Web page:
Kmet’s film shows that in a tight end class chock full of tight ends that are only able to do condense one role into what they will be asked to do at the NFL, Kmet is an outlier. There are many guys in this class that are too lean and lack the blocking skills to be in-line. Instead, many will have to be flexed out wide and used as another receiver, which granted, absolutely has its place in the NFL, but it is not what every team is looking for in their tight ends. Because of that combined with an all-around solid skillset, Kmet is going to see a major boost in his stock compared to other years.
This is one of the ways Notre Dame deployed Kmet. He was often sent in motion to identify defensive looks as an H-Back that also had the mobility to pull and lead runners into space if need be. That is why he can be an effective H-Back. Thus, when you are asking him to also be a receiver out of the H-Back role and it is the end zone? It is going to be highly effective given how smooth Kmet is off the line and in space. Kmet’s versatility adds to his ability to open up the game for the offense simply because he can condense a role like H-Back due to that skillset he possesses.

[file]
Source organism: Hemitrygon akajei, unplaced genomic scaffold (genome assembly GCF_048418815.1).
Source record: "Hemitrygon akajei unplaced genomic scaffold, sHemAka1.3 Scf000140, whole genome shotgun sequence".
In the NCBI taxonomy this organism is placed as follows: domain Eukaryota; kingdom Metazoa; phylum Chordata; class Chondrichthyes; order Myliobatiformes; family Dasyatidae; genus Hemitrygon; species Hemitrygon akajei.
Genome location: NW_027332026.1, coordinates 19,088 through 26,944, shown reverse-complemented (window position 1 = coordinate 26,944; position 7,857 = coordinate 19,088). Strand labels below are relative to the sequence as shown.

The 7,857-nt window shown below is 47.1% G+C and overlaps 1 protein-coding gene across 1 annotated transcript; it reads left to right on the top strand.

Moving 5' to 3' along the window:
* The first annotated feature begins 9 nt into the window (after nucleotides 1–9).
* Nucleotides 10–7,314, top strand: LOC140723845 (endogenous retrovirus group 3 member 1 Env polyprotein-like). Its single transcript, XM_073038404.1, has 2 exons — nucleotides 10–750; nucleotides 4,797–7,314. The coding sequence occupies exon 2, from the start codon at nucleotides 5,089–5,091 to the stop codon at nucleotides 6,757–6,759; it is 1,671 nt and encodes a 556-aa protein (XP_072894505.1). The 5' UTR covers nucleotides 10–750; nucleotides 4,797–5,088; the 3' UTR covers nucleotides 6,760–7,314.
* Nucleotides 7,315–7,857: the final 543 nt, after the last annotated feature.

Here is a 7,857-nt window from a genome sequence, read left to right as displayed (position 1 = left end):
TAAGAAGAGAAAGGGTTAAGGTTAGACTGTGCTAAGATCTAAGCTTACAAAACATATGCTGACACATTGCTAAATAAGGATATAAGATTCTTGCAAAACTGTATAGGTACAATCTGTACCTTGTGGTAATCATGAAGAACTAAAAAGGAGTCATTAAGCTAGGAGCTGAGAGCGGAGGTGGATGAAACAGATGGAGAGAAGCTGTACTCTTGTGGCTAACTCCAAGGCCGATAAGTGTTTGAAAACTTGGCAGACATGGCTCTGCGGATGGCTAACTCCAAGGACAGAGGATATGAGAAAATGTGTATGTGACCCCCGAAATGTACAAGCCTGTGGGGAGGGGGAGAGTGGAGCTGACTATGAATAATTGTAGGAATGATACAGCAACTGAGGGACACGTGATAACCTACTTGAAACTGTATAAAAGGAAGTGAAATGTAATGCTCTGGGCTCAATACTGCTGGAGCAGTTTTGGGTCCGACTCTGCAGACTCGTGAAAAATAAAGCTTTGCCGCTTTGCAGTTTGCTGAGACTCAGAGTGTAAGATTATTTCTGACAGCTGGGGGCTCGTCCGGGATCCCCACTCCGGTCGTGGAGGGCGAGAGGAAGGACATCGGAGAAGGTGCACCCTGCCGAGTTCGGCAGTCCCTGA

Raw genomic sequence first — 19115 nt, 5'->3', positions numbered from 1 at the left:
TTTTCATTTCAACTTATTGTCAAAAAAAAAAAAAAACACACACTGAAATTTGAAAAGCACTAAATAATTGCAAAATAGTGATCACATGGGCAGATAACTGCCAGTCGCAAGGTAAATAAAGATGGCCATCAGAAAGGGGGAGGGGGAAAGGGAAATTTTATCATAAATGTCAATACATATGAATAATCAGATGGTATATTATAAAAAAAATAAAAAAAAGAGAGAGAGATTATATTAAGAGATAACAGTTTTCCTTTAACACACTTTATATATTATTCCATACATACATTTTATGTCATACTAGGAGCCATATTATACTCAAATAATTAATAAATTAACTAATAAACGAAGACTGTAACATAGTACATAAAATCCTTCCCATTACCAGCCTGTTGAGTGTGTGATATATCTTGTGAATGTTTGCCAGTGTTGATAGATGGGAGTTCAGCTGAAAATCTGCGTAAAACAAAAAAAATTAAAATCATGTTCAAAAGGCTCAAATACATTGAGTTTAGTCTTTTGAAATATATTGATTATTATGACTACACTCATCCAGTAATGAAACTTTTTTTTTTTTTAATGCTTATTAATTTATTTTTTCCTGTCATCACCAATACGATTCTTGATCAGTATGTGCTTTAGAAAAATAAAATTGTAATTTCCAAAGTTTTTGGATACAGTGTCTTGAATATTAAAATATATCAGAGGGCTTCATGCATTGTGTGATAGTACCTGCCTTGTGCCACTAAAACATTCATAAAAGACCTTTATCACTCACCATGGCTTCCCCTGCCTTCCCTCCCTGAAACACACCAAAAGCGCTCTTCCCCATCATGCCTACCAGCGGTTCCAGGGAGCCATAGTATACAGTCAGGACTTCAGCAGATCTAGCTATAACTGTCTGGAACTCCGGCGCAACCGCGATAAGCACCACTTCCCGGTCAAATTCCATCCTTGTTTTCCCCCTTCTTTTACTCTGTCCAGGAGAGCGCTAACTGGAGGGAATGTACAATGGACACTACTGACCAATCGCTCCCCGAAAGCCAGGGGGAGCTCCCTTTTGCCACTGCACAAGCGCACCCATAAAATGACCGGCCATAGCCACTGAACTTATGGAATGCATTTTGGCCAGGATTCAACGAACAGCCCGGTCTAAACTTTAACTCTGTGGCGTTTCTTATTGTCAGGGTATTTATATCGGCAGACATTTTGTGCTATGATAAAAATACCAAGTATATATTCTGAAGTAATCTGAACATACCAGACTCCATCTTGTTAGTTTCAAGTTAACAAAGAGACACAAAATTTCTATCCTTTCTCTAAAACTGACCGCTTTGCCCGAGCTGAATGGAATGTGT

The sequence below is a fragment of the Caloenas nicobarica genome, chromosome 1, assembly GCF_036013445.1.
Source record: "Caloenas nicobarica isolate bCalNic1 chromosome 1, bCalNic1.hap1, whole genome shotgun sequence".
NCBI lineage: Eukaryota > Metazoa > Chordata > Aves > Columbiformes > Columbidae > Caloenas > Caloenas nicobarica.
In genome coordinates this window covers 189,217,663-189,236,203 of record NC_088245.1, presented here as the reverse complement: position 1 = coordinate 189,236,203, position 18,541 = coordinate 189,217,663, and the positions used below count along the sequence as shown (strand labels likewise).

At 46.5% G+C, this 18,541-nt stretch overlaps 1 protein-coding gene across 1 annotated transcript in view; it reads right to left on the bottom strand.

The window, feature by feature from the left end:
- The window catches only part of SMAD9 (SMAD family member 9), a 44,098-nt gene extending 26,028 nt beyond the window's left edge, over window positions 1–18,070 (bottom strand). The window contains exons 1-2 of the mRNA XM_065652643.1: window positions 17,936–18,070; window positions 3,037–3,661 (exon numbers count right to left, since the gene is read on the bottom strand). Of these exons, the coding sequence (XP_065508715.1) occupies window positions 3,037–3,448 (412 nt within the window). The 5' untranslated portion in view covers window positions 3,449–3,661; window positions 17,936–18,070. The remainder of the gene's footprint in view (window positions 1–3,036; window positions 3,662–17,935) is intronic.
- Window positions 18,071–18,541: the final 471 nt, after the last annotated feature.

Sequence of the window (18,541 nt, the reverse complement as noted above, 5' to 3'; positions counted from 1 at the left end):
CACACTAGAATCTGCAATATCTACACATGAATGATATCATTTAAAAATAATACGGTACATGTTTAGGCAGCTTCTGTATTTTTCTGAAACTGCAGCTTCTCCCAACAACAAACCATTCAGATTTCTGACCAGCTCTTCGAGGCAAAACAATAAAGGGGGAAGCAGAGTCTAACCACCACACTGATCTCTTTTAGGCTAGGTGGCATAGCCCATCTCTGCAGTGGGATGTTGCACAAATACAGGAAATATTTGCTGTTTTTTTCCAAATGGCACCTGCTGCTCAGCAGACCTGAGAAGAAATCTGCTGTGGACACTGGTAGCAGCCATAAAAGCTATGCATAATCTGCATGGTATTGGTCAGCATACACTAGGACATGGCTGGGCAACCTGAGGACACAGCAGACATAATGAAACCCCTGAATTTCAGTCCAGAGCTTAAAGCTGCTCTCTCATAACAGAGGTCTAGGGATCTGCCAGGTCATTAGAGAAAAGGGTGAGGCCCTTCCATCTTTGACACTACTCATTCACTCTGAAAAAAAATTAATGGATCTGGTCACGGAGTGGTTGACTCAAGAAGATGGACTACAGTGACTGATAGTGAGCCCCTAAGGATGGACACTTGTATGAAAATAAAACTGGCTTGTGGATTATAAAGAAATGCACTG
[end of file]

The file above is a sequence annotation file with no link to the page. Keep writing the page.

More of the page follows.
Kmet has a lot of issues in blocking. There are some reps that I watch and I am genuinely not certain what he is doing. But he has good size and the tenacity to really go after guys and bury them into the dirt as he does right here. Kmet flying off the ball with a flat back that allows him to win the leverage battle at the point of attack is a maddening point of inconsistency. However, he has plenty of strength and toughness to have that mauler mentality when everything strikes itself together. And while the end result of this play is not a net positive for Notre Dame, Kmet absolutely won his individual battle because he had good pad level and hand placement on this rep, which is why he has that in-line capability.